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Determine the Right Level of Business Continuity

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Business continuity (BC) and disaster recovery (DR) are important aspects of any organization. Being proactive before a disaster strikes is important. If you don’t have a plan, it’s time to develop one. If you do have a plan, it might be time to examine if it’s current and meeting today’s needs and demands.

Organizations should consider three primary aspects of BC: high availability (HA), continuous operations and DR. The first, HA, keeps the environment running, even if a single component fails. Individual servers and storage often have redundant components, designed for no single point of failure. Server and storage systems can also be clustered, so that any system failure doesn’t bring down the environment. Continuous operations is the ability to perform routine operations without having to plan for shutdown. This includes taking online backups of databases, adding or upgrading hardware capacity, or upgrading firmware or software on running systems. Lastly, DR is the ability to recover an environment after an unplanned outage occurs. This may be at a different location, or to the same location after the problems have been resolved.

For many organizations, the first two are handled through purchasing hardware and software and configuring them to follow best practices. But the third one, DR, seems to elude many companies. An NTT Communications survey of organizations found that 50 percent of respondents don’t have a documented DR plan. And half of those surveyed reported using data backup as their only DR plan. Additionally, 55 percent of respondents aren’t testing their recovery plans regularly, and 23 percent have never conducted testing.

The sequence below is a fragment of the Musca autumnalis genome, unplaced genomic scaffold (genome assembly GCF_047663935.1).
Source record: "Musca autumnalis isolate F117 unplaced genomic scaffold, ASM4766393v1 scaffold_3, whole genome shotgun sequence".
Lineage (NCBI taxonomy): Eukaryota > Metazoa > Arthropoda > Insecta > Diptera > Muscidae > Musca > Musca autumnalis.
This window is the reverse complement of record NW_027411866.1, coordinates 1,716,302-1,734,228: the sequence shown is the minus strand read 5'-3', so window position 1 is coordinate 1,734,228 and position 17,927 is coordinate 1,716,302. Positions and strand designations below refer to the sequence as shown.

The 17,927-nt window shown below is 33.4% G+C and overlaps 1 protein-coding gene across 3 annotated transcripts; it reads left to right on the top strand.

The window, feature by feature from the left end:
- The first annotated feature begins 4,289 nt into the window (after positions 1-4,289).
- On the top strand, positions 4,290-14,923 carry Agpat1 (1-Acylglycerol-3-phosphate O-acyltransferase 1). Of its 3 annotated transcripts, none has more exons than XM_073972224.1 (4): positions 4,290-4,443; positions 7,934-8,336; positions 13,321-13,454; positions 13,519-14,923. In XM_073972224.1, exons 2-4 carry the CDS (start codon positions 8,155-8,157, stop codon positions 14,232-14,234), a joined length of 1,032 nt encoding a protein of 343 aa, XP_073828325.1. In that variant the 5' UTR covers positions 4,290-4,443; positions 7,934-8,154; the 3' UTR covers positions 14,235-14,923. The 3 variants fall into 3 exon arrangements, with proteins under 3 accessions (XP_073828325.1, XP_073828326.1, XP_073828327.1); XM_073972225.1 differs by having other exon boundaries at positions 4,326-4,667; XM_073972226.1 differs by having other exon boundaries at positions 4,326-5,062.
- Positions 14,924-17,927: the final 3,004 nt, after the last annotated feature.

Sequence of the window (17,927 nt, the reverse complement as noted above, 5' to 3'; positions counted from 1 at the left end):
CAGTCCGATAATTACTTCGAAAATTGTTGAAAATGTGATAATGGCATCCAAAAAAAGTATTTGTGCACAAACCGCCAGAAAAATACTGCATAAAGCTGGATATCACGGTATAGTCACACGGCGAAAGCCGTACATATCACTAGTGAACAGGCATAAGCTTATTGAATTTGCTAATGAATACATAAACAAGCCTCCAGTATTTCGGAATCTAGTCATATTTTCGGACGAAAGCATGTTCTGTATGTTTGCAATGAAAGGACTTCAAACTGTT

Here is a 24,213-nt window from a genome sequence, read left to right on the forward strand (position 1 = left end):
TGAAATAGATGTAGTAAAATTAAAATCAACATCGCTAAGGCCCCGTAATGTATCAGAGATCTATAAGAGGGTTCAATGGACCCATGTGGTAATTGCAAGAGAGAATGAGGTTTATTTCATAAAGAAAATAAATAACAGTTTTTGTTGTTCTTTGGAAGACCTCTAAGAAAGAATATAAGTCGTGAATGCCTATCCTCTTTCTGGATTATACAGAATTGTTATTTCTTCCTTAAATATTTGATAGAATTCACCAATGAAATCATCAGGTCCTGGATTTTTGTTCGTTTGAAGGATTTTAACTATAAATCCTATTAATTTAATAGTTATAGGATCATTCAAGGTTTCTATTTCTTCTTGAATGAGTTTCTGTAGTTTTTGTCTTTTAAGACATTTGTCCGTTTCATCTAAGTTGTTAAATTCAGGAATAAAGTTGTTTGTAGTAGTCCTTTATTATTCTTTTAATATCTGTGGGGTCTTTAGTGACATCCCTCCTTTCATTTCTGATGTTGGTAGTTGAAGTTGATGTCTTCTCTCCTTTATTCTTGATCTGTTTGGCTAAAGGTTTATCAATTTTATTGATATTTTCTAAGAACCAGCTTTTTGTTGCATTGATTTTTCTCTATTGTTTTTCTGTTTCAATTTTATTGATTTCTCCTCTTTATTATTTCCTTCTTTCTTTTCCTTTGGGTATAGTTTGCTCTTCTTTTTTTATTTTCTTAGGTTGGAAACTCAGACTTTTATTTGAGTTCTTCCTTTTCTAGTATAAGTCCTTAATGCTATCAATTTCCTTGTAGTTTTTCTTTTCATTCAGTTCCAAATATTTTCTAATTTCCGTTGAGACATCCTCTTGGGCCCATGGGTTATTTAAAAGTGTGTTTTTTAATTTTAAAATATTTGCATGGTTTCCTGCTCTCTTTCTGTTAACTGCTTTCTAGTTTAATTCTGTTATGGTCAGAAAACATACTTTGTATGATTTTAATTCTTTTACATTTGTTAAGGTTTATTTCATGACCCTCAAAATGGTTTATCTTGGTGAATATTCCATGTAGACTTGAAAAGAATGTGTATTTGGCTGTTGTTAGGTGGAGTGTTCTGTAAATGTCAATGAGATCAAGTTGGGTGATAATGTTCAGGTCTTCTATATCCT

Look at Disaster Effects

Shocked? You should be; disasters happen. Focusing on a disaster’s effects, rather than causes, is helpful for BC/DR planning to find a solution more quickly. All effects generally fall into one of four categories: workforce shortage, loss of technology, loss of facilities or failure in the supply chain. This article discusses loss of technology and facilities, and what organizations can do to prepare ahead of a disaster.

Ideally, operations should continue or resume quickly after a disaster. Failure to do so can mean loss in business and trust. The recovery methodology should be reliable, predictable and at a manageable cost. Critical personal and business data should be protected and secure throughout the process. A typical recovery involves a bottom-up approach with the following steps:

  1. Identify the location. When an outage occurs, management should assess a course of action and decide where the recovery will occur. This could be another location you own, a third-party facility or a cloud service provider.
  2. Recover the data. Do you know what data you had at the time of the disaster? What data can you recover? How will you handle the rest?
  3. Re-host applications. The applications need to be restarted, possibly on bare metal servers that are different from what you had at the primary location. The recovery may include OSes and device drivers unique to the new equipment. The use of VMs might help hide some of those differences, but now isn’t the time to figure out a physical-to-virtual deployment.
  4. Human success factors. Don’t just focus on the technological aspects. Also, look at what I call my “five Cs:” Command and control; communication and collaboration; telephone and network connectivity; contingency; and counseling. Your staff may be scattered, with some at the primary location, at the DR facility or somewhere else altogether.

Two metrics are used to measure DR: recovery point objective (RPO) and recovery time objective (RTO). The technology employed determines the RPO. This is the time from when the data was backed up to the time the disaster happened. Backing up to tapes once per day represents a 24-hour RPO. Mirroring data to flash and disk located at the disaster facility reduces this down to seconds.

The automation employed determines the RTO. This is the time from when the disaster happened, to the time your business process is operational again. This includes the time for management to assess the situation, recover the data, re-host the applications and correct any partial or incomplete transactions. Depending on how manual or automated your recovery is, this can be measured in days, hours or minutes.

Plan of Action

While the recovery itself is bottom-up, the BC/DR plan itself should be developed top-down.